HARRISBURG, Pa. (AP) — Facing a deep, pandemic-inflicted budget deficit and a clock running down on his time in office, Gov. Tom Wolf will ask lawmakers for billions of dollars funded by higher taxes on Pennsylvania's huge natural gas industry for workforce development and employment assistance to help the state recover.
Wolf said Thursday the money — part of his budget plan that will be unveiled next week — would aid workers whose jobs were upended by the pandemic and help fix the pandemic's disruptions that heavily affected certain industries, lower-wage workers, minorities and the disabled.
While details on it were few, Wolf suggested that the billions of dollars from borrowing against a new severance tax on natural gas production would at the very least boost the offerings of community colleges and the state's seven industrial resource centers, which are set up to help Pennsylvania's manufacturing industry.
“That’s going to help us come out of the pandemic faster than pretty much anything else we can do,” Wolf told reporters during a video news conference.
Wolf, a Democrat, has run for office twice on making the state's natural gas industry “pay its fair share,” and he also has annually asked lawmakers to raise Pennsylvania’s minimum wage, this time in steps to $15 an hour.
However, the Republican-controlled Legislature has rebuffed Wolf's overtures every year for both requests: a tax on natural gas production and an increase in the state's rock-bottom minimum wage.
A chorus of industry organizations quickly opposed those ideas Thursday.
“In fact, these proposals will only serve to slow our economic recovery,” said Gene Barr, president and CEO of the Pennsylvania Chamber of Business and Industry.
More helpful, Barr said, is the state providing grants or loans to businesses hit hard by the pandemic and extending pandemic liability protections to employers and health care institutions, legislation that Wolf opposes.
Moreover, House Republicans — whose opposition has been unwavering to increasing the minimum wage and taxes on the natural gas industry — show no sign of shifting their stance.
House Majority Leader Kerry Benninghoff, R-Centre, questioned the need to mandate a $15-an-hour wage when starting wages at some convenience stores and big-box stores already rival that, with benefits, and it is counterproductive to tax a natural gas industry that provides feedstock for protective equipment during the pandemic.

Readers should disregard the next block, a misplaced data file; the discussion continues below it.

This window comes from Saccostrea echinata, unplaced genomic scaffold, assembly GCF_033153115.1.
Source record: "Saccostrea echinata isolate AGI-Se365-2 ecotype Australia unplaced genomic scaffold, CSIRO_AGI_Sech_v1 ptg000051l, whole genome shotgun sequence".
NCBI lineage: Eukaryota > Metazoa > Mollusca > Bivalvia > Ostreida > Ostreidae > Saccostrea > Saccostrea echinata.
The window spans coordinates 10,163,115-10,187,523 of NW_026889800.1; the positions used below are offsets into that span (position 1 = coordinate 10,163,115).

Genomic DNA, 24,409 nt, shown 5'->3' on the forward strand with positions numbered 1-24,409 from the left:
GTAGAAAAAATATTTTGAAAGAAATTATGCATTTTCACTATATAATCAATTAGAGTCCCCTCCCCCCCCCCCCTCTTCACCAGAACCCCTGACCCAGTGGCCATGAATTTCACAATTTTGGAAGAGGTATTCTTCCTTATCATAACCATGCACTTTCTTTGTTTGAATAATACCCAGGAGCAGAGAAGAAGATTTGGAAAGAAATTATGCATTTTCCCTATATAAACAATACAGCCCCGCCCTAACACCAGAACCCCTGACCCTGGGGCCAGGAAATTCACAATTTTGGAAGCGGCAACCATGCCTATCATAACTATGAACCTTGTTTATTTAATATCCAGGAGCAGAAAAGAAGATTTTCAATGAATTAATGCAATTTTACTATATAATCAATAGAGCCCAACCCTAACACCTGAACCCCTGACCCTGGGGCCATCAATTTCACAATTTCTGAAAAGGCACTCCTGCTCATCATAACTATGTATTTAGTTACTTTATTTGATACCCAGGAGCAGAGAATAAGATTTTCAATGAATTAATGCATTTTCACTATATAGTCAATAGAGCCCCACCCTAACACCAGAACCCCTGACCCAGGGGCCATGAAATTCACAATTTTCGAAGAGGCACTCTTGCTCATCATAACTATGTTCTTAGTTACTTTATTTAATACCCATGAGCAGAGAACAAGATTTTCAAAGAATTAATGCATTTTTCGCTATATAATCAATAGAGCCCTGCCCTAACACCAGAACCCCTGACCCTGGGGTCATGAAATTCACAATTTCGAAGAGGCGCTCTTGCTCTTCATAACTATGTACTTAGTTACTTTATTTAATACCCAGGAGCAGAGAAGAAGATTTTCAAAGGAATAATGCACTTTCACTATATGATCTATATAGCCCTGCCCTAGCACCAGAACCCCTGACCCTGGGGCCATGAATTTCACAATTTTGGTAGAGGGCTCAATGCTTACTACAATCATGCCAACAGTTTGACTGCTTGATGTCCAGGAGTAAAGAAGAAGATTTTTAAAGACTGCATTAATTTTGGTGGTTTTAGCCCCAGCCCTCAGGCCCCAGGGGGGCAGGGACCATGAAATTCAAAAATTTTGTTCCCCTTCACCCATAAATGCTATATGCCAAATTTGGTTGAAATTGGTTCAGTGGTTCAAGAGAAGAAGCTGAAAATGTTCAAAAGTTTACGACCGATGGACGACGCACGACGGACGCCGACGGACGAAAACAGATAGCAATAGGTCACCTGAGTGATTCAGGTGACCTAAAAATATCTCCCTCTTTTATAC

"Why would you want to tax the one industry that’s providing the raw materials for this very emergency equipment that people still don’t have enough of?” Benninghoff said.
Meanwhile, Wolf is entering the lame-duck stretch of his final term, when Republican legislators may be even less interested in helping his agenda, or could at least drive a harder bargain.
Wolf will finish his second term in office facing the same stumbling blocks as when he began: a state treasury buffeted by deficits and Republican majorities in the state Legislature that are deeply skeptical of his agenda.
Wolf is scheduled to issue his full budget proposal Tuesday to the Legislature. It will be his seventh year in office, and perhaps least predictable.
He has said he is counting on the federal government for more coronavirus recovery aid to help fill a projected budget deficit that runs into the billions.
Wolf otherwise has not called to raise income or sales taxes to fix the state's finances, or cut spending, and is predicting a strong economic rebound in Pennsylvania.
The pandemic derailed any debate around his top priorities last year, including funding college scholarships in Pennsylvania’s state-owned universities to help address the student debt crisis, requiring public schools to provide full-day kindergarten and pumping $1 billion into cleaning up environmental hazards in public school buildings.
Two years ago, Wolf tied a proposed natural gas tax to his sweeping Restore Pennsylvania infrastructure plan to fund things like high-speed internet expansion in rural areas, flood protection projects and fixing up blighted urban areas.
Wolf said he is confident that a Biden administration is going to produce its own infrastructure plan, and that billions of dollars from a proposed natural gas tax could instead go into the state's workforce development needs.
Wolf said he hoped a bond issue for his workforce development proposal could yield a dollar figure similar to his infrastructure proposal, which was $4.5 billion to be repaid over 20 years.
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